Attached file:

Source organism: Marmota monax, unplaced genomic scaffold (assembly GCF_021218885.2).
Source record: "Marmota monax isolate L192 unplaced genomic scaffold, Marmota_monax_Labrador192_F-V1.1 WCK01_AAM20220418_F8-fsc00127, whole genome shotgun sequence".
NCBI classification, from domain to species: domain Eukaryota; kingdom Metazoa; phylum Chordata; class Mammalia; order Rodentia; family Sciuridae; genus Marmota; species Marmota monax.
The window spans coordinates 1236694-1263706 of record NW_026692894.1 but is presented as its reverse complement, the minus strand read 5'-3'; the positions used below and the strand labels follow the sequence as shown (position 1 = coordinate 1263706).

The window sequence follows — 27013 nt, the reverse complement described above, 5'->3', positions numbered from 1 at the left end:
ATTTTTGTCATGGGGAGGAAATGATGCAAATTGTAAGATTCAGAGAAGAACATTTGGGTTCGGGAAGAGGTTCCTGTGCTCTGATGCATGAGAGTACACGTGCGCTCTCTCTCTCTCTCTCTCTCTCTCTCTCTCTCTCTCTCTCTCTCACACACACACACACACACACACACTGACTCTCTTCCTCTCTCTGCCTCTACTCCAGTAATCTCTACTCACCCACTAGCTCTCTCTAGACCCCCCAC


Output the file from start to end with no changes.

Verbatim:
Source organism: Marmota monax, unplaced genomic scaffold (assembly GCF_021218885.2).
Source record: "Marmota monax isolate L192 unplaced genomic scaffold, Marmota_monax_Labrador192_F-V1.1 WCK01_AAM20220418_F8-fsc00127, whole genome shotgun sequence".
NCBI classification, from domain to species: domain Eukaryota; kingdom Metazoa; phylum Chordata; class Mammalia; order Rodentia; family Sciuridae; genus Marmota; species Marmota monax.
The window spans coordinates 1236694-1263706 of record NW_026692894.1 but is presented as its reverse complement, the minus strand read 5'-3'; the positions used below and the strand labels follow the sequence as shown (position 1 = coordinate 1263706).

The window sequence follows — 27013 nt, the reverse complement described above, 5'->3', positions numbered from 1 at the left end:
ATTTTTGTCATGGGGAGGAAATGATGCAAATTGTAAGATTCAGAGAAGAACATTTGGGTTCGGGAAGAGGTTCCTGTGCTCTGATGCATGAGAGTACACGTGCGCTCTCTCTCTCTCTCTCTCTCTCTCTCTCTCTCTCTCTCTCTCTCACACACACACACACACACACACACTGACTCTCTTCCTCTCTCTGCCTCTACTCCAGTAATCTCTACTCACCCACTAGCTCTCTCTAGACCCCCCAC